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19th Annual Shooting Stars JDRF Walk to Cure Diabetes Sunday, October 26, 2014 in Newport Beach, CA

For a contribution of $45 (or MORE!), walkers will receive a VERY COOL Shooting Stars Team T-Shirt along with FREE pastries, bagels, and coffee or juice. Questions or to Register email joanne@TheSavvyDiabetic.com. If you are unable to attend but would LOVE to donate on-line go to: http://www2.jdrf.org/goto/ShootingStars.

Got Unused but NOT Expired Insulin? Send it to Insulin For Life USA

What do you do when you have insulin that you are no longer using … OR you have fresher insulin with the old stuff left over … OR you have other diabetes supplies that you are not using?

Please consider sending it to Insulin for Life USA, a wonderful non-profit organization  that believes that the SOLUTION to the global PROBLEM of insulin access is possible; one where patients with diabetes, their health care providers, and industry share diabetes supplies that otherwise would go to

waste with those in need.  As they say, sharing what you no longer need will save lives. They provide the shipping form and information on how to send your supplies.  They will of course also take donations!  And you will get a receipt for taxes.

What they need:

Insulin vials
Insulin pens
Insulin cartridges
A1c Test Kits
KetoStix
Glucagon
Glucose meters
Glucose strips
Lancing devices
Syringes
Pen needles
 Lancets

I Wore a GREEN Wristband at the Friends for Life Conference 2016

Yup, I wore GREEN!  What a unique experience at the Children with Diabetes Friends for Life Conference, 2016!

After I had the good fortune to attend Diabetes Hands Foundation’s MasterLab 2016, I was able to take in the programs at the Friends for Life International Children with Diabetes Conference 2016, held at the same Orlando World Center Marriott.

And OH, what an amazing conference with an extensive exhibit hall, fantastic speakers, programs for all ages (Moms, Dads, Single Parents, Adults with T1, Significant Others, Grandparents, Childcare, Tweens and Teens, College kids, Siblings) and all topics … and conference attendees who were all so happy to be there.  Wow!

As I was registering, under press privileges, I was given a GREEN wrist band, to wear for the duration of the conference.  When I asked why I had a GREEN band and others had an ORANGE band, I was told: GREEN is for the PWD (Person with Diabetes) and ORANGE is for Others (non-diabetic, perhaps parents, grandparents or siblings of the PWD).

 

INTERESTING!  I have never been obviously identified, except that I have always worn a medical ID bracelet.  But I never felt that I stood out, so loudly, as DIABETIC.

My first thought: I don’t like to be so publicly identified. Suddenly, here I was, a GREEN!  Everyone could tell.

Then I started looking around … and noticing GREENs and ORANGEs.  If I saw a GREEN, I inwardly felt a kinship.  When I saw an ORANGE (and there were many more ORANGES), I thought, how nice that all these people were here to support and learn about life as a GREEN.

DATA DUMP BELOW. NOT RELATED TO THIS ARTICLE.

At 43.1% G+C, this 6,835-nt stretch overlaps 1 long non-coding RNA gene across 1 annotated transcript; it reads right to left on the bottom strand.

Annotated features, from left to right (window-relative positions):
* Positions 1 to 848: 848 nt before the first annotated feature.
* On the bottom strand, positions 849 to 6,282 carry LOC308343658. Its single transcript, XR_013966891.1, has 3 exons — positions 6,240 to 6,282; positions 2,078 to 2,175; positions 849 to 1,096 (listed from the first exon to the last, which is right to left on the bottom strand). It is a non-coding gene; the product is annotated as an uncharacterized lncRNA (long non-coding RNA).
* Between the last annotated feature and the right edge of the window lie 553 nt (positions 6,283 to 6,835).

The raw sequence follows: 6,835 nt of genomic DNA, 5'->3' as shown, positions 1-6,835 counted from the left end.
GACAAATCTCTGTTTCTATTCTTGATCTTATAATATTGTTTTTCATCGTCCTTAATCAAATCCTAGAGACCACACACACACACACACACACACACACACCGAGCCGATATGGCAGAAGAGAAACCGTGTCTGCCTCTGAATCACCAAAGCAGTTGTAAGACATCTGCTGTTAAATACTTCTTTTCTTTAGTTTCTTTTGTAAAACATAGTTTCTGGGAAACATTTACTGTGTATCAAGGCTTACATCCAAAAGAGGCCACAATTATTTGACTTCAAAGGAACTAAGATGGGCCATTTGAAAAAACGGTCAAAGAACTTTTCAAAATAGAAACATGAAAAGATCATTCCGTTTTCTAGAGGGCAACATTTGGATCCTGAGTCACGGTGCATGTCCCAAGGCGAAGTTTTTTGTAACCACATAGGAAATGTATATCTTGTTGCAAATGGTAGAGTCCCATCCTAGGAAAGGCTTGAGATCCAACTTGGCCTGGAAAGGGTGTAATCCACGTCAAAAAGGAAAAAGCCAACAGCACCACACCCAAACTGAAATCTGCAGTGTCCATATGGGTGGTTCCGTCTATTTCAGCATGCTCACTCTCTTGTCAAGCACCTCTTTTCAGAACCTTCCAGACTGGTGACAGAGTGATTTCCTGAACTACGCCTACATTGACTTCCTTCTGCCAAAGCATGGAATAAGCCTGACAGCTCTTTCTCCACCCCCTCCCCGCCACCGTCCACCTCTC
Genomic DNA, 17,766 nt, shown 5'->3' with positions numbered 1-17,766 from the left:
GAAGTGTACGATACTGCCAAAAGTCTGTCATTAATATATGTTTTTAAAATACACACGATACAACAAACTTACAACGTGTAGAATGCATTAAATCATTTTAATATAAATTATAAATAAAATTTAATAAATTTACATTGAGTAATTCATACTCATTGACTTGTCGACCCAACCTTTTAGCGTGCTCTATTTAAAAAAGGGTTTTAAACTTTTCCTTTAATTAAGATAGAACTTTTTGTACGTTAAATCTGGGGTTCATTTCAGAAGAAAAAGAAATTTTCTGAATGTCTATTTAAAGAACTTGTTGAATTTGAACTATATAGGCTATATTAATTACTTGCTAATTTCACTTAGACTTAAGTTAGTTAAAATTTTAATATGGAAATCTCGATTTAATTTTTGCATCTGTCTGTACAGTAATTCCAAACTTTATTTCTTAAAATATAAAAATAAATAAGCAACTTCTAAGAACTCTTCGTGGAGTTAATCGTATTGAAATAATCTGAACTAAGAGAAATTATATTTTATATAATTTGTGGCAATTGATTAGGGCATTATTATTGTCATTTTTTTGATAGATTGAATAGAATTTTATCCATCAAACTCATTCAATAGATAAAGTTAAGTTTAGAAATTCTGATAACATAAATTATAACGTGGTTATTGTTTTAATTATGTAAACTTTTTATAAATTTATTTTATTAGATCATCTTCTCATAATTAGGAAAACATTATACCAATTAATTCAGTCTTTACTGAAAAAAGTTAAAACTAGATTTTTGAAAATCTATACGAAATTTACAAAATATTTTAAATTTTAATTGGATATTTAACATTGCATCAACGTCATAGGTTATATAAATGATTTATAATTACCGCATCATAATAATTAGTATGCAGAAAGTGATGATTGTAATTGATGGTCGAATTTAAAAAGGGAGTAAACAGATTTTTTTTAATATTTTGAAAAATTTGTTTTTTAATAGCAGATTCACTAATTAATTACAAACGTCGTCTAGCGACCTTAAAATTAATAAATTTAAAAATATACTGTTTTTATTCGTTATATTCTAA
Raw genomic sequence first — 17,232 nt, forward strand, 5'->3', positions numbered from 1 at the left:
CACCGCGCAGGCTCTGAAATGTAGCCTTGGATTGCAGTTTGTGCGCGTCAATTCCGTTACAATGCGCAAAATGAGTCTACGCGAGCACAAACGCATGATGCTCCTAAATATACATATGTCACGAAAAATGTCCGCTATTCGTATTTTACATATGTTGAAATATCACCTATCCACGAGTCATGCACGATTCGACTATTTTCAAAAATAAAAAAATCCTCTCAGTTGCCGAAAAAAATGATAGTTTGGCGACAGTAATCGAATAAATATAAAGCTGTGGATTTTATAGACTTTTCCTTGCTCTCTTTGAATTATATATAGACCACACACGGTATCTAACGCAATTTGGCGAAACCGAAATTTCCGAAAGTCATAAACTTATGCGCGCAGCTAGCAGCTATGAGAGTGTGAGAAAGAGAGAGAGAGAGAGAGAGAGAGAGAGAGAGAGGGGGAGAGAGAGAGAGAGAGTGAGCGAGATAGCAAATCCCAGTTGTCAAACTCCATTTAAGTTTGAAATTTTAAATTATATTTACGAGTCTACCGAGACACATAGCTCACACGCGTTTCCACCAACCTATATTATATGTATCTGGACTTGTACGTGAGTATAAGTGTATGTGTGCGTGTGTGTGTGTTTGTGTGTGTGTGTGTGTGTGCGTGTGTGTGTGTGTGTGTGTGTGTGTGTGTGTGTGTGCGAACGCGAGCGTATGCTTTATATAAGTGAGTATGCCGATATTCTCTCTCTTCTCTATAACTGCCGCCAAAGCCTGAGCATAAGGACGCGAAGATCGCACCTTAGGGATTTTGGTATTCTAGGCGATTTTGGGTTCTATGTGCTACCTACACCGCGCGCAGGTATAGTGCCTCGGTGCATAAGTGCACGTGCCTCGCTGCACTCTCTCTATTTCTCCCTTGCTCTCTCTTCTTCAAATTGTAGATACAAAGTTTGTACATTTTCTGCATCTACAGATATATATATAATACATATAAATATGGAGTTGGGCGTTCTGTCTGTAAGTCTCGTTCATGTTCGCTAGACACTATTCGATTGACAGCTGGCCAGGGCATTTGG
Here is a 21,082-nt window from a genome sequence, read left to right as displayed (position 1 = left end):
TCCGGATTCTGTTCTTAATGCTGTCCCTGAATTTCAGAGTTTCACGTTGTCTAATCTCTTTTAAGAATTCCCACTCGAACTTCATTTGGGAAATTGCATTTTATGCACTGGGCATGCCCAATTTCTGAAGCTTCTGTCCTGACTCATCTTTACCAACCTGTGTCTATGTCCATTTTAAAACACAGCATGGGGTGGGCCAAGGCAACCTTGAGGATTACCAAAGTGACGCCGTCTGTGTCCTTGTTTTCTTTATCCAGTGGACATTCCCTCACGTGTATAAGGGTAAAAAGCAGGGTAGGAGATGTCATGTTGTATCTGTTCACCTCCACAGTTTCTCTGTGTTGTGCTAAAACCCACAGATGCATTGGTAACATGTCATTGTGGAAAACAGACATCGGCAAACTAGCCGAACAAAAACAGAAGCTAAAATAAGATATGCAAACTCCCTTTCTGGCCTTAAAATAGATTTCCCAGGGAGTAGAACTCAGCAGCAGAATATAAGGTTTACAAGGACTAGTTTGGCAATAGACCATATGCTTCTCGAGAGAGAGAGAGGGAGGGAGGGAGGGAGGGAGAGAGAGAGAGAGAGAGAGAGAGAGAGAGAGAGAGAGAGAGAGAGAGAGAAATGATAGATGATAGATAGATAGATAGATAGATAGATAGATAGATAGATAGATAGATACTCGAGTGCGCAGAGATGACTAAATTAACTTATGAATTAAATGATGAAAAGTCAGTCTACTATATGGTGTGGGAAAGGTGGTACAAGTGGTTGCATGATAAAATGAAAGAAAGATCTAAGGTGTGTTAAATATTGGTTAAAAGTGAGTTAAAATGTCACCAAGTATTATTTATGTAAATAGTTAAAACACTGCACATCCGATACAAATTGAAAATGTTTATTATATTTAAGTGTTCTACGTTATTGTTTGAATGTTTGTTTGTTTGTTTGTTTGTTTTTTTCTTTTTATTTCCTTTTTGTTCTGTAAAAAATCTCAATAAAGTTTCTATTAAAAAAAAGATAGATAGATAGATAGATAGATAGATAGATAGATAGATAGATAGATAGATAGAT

I even saw an amazing group of siblings called Orange Team Siblings. I’m sure that there are significant issues between T1s […]

Lucky Me! Thank You DHF MasterLab and Lilly Diabetes

What an honor!  I was chosen to receive a scholarship (underwritten by Lilly Diabetes) to attend the Diabetes Hands Foundation MasterLab 2016, a few weeks ago.  I was flown to Orlando, staying at the Marriott World Center … for a packed day of speakers, to learn so many aspects of ADVOCACY.  It was intense and I was struck by the range of interests amongst the attendees (about 115 outspoken folks with diabetes.  Indeed, it was an amazing advocacy training camp.

I must admit, at first, that I felt intimidated.  I recognized some names of attendees but not much more.  So, at breakfast (which, as was lunch, was filled with healthy food choices), I just plopped myself down at a table and introduced myself.  The connections were instant and suddenly everyone was talking.

I did not know what to expect and had not come with a specific agenda for a advocacy topic.  My mind rattled around with lots of ideas:  Medicare CGM coverage, Medicare Omnipod coverage, more patient access and involvement in product development, shining light on the new hot topic of gut and the microbiome, how to improve doctor-HCP-patient relationship … I could go on.

We were given a Personal Advocacy Plan workbook which was really well written, ranging from leading questions to action plans to action dates to social media campaigns.  Quite comprehensive.

I froze like a deer in headlights.  Which topic should I choose?  What criteria would I use to even choose the topic?  Would I have to share my work at the end of the day?  There wasn’t opportunity to interact and grow ideas with all these amazing advocating diabetics (a change from previous years) … but I was here and it was now.

I took […]

Savvy Updates 7/21/2016: CGM Benefits Shot Takers, Sleep & Diabetes Risk, Human Gut Microbiome, Intensive BG Control and Kidneys